Conflict Resolution Graduate Certification: Program Overview

Conflict resolution graduate certificate programs teach students professional techniques in arbitration, negotiation, and conciliation. They gain theoretical knowledge and practical training that prepare them for various careers handling disputes.

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Essential Information

Students enrolled in a certificate program in conflict resolution can increase their abilities to solve problems by improving their listening skills, communication talents, and willingness to collaborate. Some certificate programs focus on a particular subject area, such as environmental or political conflicts. This type of program is often designed for mid-career professionals; graduates can work in a range of contexts, including business and labor relations, health care, education, and international relations.

Graduate certificate programs typically take a year to complete, and both online and classroom instruction are available. Normally, just a bachelor's degree is required for entry, and all majors are typically considered.


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Conflict Resolution Graduate Certificate

Graduate certificate programs in conflict resolution offer courses on theoretical frameworks for understanding conflict, case studies of disputes, relevant legal contexts, and specific strategies for seeking resolutions. Course topics may include:

  • Workplace ethics
  • Negotiation strategies
  • Religious conflict resolution
  • Cross-cultural communication
  • Global peace studies
  • Arbitration law

Career Options and Job Outlook

Jobs devoted to conflict resolution may be found in a range of industries and sectors. The handling of disputes in the workplace, business relationships, and civil legal proceedings are particularly fertile employment areas for conflict resolution professionals. Individuals with a graduate certificate in conflict resolution may work in such positions as:

  • Child custody mediator
  • Corporate disputes arbitrator
  • Healthcare mediator
  • Internal ombudsman at federal agency (mediates complaints from citizens against government)
  • Conciliator for state department of labor

The U.S. Bureau of Labor Statistics (BLS) projects employment opportunities for arbitrators, mediators, and conciliators will rise by 9% between 2014 and 2024. As of May 2015, individuals in these professions earned an average annual salary of $69,060, based on data from the BLS.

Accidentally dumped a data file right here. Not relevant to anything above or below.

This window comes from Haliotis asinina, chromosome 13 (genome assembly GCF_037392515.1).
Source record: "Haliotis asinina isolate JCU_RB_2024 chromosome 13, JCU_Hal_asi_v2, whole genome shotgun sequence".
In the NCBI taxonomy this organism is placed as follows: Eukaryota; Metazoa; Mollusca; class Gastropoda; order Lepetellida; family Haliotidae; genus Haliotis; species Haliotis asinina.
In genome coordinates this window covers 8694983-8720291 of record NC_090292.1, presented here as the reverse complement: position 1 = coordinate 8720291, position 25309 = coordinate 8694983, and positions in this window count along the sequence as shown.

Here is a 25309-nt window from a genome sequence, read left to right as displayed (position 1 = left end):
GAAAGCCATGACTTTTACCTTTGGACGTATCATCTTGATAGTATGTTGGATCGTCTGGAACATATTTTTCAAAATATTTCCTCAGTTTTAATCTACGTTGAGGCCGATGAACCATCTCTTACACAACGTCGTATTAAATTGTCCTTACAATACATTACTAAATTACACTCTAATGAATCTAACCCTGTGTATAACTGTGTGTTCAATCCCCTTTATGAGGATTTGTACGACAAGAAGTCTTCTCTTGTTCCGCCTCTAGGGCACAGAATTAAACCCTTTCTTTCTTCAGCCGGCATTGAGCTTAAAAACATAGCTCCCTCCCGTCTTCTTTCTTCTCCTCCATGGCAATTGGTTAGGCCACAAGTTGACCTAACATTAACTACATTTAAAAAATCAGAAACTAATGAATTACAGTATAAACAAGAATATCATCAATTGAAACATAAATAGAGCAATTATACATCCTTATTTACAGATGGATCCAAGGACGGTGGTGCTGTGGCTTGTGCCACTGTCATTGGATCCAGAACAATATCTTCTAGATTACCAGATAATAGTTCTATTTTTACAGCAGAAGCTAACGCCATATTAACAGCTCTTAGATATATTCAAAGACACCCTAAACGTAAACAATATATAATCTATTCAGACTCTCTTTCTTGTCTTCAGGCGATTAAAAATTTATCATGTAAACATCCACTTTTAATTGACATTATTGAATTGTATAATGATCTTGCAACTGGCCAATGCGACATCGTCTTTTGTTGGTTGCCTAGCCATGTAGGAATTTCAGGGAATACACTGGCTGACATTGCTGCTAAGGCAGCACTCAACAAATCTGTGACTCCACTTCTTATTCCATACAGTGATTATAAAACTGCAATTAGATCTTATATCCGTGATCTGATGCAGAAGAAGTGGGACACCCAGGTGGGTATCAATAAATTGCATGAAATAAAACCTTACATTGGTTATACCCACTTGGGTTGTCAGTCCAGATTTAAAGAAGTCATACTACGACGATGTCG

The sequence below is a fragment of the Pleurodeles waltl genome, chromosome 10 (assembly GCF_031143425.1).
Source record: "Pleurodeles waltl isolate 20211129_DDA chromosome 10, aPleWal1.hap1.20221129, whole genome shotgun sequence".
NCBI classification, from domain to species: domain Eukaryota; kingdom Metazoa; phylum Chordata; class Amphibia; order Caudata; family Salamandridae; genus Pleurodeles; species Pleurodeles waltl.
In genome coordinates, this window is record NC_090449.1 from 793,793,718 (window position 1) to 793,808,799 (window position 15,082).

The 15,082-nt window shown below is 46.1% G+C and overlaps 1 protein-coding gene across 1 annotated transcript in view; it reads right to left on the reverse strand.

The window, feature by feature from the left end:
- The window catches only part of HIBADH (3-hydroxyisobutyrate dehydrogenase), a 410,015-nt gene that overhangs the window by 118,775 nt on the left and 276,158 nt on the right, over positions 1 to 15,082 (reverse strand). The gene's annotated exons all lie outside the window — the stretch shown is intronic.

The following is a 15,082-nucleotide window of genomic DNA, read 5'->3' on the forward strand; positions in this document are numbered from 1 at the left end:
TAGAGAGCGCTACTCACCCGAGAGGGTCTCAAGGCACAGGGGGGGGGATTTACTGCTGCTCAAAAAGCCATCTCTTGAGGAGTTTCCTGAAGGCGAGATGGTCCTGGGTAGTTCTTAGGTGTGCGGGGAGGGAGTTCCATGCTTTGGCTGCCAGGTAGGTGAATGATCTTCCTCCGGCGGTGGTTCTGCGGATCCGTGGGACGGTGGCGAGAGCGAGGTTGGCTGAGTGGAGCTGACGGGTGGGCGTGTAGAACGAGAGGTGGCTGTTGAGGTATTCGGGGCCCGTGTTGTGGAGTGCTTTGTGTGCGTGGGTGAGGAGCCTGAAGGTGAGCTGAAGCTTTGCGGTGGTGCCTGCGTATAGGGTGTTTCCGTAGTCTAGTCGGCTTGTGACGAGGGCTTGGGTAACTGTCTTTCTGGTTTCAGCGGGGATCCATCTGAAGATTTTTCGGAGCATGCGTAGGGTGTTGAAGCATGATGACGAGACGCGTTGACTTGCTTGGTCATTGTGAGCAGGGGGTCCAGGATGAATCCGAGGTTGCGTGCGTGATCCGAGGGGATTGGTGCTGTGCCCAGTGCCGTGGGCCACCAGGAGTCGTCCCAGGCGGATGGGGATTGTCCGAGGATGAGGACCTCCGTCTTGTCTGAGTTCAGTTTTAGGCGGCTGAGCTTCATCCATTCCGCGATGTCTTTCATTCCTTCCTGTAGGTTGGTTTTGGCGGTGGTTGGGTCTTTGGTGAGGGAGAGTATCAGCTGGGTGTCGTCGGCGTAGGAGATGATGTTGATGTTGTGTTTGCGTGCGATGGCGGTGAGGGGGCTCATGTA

Certification and Continuing Education

Conflict resolution professionals may need to be licensed, certified or registered, depending on the industry and state they work in. A handful of states have certification programs, but otherwise regulation varies widely. Many professional and industry organizations have their own credentialing programs. For example, the American Arbitration Association maintains a national roster of arbitrators and mediators who have been vetted based on experience, education, and peer recommendations.

For students who wish to pursue advanced education in conflict resolution, there are master's and doctoral programs. In these graduate programs, students gain a deeper exposure to research methods, theoretical models of conflict and practical techniques. Internships or fieldwork are often part of the curriculum. Master's programs, which normally involve 1-2 years of full-time study, culminate in a research project or thesis. Ph.D. programs, which normally require an investment of several years, lead to the completion of a dissertation based on extensive original research. Graduate programs in conflict resolution prepare students for higher-level work in dispute management, consulting, and policy analysis. Graduates may also seek research and teaching careers in the field.

Graduate certificate programs in conflict resolution typically equip professionals with the diplomatic means of handling arguments and disagreements. Students learn how to facilitate dialogues by developing interdisciplinary skills, which also prepare them for prospective registration, licensing, or certification.

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